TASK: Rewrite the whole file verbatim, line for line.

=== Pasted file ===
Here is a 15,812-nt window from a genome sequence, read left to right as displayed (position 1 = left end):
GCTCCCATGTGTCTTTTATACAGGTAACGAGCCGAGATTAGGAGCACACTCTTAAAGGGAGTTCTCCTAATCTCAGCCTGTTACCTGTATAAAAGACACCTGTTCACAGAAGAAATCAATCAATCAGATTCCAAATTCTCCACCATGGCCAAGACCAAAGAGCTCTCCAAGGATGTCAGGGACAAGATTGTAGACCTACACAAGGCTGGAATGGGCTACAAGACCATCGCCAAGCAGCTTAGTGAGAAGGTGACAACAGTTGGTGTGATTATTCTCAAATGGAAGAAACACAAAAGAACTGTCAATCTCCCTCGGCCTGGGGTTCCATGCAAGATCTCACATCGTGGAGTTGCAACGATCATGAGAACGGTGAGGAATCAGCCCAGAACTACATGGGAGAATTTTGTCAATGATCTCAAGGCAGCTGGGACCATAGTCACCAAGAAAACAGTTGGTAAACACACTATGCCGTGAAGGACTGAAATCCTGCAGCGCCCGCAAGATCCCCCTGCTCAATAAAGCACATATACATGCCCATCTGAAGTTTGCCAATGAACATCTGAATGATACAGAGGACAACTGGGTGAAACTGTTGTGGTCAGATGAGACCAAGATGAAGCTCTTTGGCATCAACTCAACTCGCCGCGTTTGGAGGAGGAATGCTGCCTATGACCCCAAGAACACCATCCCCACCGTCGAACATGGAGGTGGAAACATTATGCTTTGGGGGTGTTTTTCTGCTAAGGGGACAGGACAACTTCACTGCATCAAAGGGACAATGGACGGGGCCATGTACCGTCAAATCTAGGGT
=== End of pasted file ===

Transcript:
Here is a 15,812-nt window from a genome sequence, read left to right as displayed (position 1 = left end):
GCTCCCATGTGTCTTTTATACAGGTAACGAGCCGAGATTAGGAGCACACTCTTAAAGGGAGTTCTCCTAATCTCAGCCTGTTACCTGTATAAAAGACACCTGTTCACAGAAGAAATCAATCAATCAGATTCCAAATTCTCCACCATGGCCAAGACCAAAGAGCTCTCCAAGGATGTCAGGGACAAGATTGTAGACCTACACAAGGCTGGAATGGGCTACAAGACCATCGCCAAGCAGCTTAGTGAGAAGGTGACAACAGTTGGTGTGATTATTCTCAAATGGAAGAAACACAAAAGAACTGTCAATCTCCCTCGGCCTGGGGTTCCATGCAAGATCTCACATCGTGGAGTTGCAACGATCATGAGAACGGTGAGGAATCAGCCCAGAACTACATGGGAGAATTTTGTCAATGATCTCAAGGCAGCTGGGACCATAGTCACCAAGAAAACAGTTGGTAAACACACTATGCCGTGAAGGACTGAAATCCTGCAGCGCCCGCAAGATCCCCCTGCTCAATAAAGCACATATACATGCCCATCTGAAGTTTGCCAATGAACATCTGAATGATACAGAGGACAACTGGGTGAAACTGTTGTGGTCAGATGAGACCAAGATGAAGCTCTTTGGCATCAACTCAACTCGCCGCGTTTGGAGGAGGAATGCTGCCTATGACCCCAAGAACACCATCCCCACCGTCGAACATGGAGGTGGAAACATTATGCTTTGGGGGTGTTTTTCTGCTAAGGGGACAGGACAACTTCACTGCATCAAAGGGACAATGGACGGGGCCATGTACCGTCAAATCTAGGGT